The Flight of the Ravens
Paradata Resources and Direction
This game is aimed at children aged ca. 8-12. It would be deployed in heritage settings addressing the Viking world. We have created this digitally, as an interactive Twine including interesting choices for players to make, to fit with the theme of the Heritage Game Jam. It is saved as an html file, allowing easy sharing, reproduction and accessibility. The text-based format means that it could be used with screen readers.
We observed that the European and North American extreme right are engaged in a project of colonising Norse history, imposing an ahistorical and white-supremacist reading on it. Moreover, popular perceptions of the Vikings in Britain focus on themes of conquest, raiding and warfare, told through an almost exclusive lens of westward migration. The eastern part of the Viking world is largely ignored.
We therefore chose to begin development of a game that would show children the Norse and Rus world as a more cosmopolitan place, focusing on trade and migration to both east and west, emphasising interconnectedness in early-mediaeval Europe. The game addresses ‘life in the decolonies’ in the sense of telling stories of life outside the colonial, western-centric view of this period.
To keep our efforts within the time allowed for the game jam, we decided to create a proof of concept with two locations, one eastern and one western. We selected Jorvik and Constantinople as two prominent locations in the Viking world. For each location, we picked three vignettes, choosing to focus on stories not involving warfare: trade, travel, songs, storytelling and play are more important. The one warrior whom players might encounter is a member of the Varangian Guard in Constantinople. This soldier is not part of the culturally dominant narrative of westward expansion through raiding, and the game does not dwell on feats of arms in the encounter with him. We selected the vignettes we would use collaboratively through consensus-seeking discussion, and drew up an outline structure using post-it notes.
The game is a proof of concept, and could be expanded by adding stories and locations throughout Europe (as far east as the Volga basin) and the Mediterranean, further highlighting interconnectedness through trade networks more than military conquest.
We have included success states and fail states in the game in order to make choices interesting and meaningful. Importantly, fail states are in no way permanent, as players can come back and play again as often as they like within the narrative structure of the game. Fail states are always the result of players choosing to aggravate or disrespect the characters they encounter; the game aims to reward respectful behaviour, including towards historical subjects.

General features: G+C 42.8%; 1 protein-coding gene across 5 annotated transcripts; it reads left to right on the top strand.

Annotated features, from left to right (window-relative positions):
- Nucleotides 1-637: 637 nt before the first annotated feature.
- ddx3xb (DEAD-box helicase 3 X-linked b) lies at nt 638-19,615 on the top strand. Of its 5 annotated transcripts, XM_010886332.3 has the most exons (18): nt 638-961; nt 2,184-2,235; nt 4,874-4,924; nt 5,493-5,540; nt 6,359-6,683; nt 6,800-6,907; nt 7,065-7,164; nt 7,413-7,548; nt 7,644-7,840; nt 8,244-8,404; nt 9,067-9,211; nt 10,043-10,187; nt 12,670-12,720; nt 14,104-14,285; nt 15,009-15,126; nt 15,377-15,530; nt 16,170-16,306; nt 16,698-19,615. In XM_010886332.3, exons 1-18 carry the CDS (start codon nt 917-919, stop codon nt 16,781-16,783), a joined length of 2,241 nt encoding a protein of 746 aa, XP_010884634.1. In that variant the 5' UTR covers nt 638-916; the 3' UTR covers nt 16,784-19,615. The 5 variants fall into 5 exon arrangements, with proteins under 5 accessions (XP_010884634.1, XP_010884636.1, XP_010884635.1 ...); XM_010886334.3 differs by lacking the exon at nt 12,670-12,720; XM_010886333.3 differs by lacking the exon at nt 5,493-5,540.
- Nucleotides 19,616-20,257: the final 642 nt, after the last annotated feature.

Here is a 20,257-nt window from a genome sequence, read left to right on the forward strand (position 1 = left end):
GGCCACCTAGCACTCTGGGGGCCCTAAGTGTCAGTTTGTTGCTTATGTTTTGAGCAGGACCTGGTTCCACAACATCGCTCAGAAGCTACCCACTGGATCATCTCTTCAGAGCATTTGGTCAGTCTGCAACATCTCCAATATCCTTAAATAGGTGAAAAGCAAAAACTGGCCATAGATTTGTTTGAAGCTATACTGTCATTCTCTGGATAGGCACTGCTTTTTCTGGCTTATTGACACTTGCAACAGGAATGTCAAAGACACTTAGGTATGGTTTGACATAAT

We have relied on available data to select and flesh out the vignettes with which players are presented. We used Richard Hall, Exploring the World of the Vikings (London: Thames & Hudson, 2007) as our primary reference, and drew on artefacts in museum collections (Jorvik Viking Centre and British Museum). However, the vignettes are largely impressionistic and we have avoided claiming that any of the events are taking place at a specific time. The impressions and themes are more important to our purpose than such chronological claims. The device of seeing the game’s events through the eyes of Odin’s ravens, Huginn and Muninn, makes sense of the fact that the game travels swiftly through time and space. We chose the POV character to be a mythic raven as a way of defamiliarizing the material and creating a more ‘universal’ character that is not tied to any specific identity or lived experience.
Within this framework, team members discussed who would take responsibility for each story loop, and who would undertake the programming in Twine necessary to make the narrative fit together. Each group member pursued their tasks autonomously, and we discussed any queries or difficulties as a group, making decisions by consensus. We regularly asked for support from event facilitators where we ran into difficulties with Twine. This was absolutely invaluable in being able to complete the game.
If we had had more time available, we would have included more in depth descriptions of different characters, a broader range of locations available, and possible character interactions. Due to time constraints, we chose to focus on subjects and regions that our team was broadly familiar with. In addition, we would have created illustrations and visualisations of different characters within the narrative.